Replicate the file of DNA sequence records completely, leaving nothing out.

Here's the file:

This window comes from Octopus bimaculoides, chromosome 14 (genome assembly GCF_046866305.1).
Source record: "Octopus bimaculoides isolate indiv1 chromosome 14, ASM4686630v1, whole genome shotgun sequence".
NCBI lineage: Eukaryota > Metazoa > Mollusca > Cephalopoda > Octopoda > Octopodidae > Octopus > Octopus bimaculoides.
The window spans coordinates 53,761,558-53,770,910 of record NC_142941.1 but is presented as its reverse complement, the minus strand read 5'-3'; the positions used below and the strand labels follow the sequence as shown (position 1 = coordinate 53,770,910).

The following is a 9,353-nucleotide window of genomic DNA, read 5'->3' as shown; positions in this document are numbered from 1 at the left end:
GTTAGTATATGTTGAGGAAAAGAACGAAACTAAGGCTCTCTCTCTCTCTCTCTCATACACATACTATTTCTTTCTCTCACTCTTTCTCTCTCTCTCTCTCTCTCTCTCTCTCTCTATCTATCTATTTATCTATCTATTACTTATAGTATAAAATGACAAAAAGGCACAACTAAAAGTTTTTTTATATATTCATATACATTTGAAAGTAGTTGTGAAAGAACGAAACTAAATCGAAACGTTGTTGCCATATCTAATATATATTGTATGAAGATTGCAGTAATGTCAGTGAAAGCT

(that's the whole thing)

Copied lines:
This window comes from Octopus bimaculoides, chromosome 14 (genome assembly GCF_046866305.1).
Source record: "Octopus bimaculoides isolate indiv1 chromosome 14, ASM4686630v1, whole genome shotgun sequence".
NCBI lineage: Eukaryota > Metazoa > Mollusca > Cephalopoda > Octopoda > Octopodidae > Octopus > Octopus bimaculoides.
The window spans coordinates 53,761,558-53,770,910 of record NC_142941.1 but is presented as its reverse complement, the minus strand read 5'-3'; the positions used below and the strand labels follow the sequence as shown (position 1 = coordinate 53,770,910).

The following is a 9,353-nucleotide window of genomic DNA, read 5'->3' as shown; positions in this document are numbered from 1 at the left end:
GTTAGTATATGTTGAGGAAAAGAACGAAACTAAGGCTCTCTCTCTCTCTCTCTCATACACATACTATTTCTTTCTCTCACTCTTTCTCTCTCTCTCTCTCTCTCTCTCTCTCTCTATCTATCTATTTATCTATCTATTACTTATAGTATAAAATGACAAAAAGGCACAACTAAAAGTTTTTTTATATATTCATATACATTTGAAAGTAGTTGTGAAAGAACGAAACTAAATCGAAACGTTGTTGCCATATCTAATATATATTGTATGAAGATTGCAGTAATGTCAGTGAAAGCT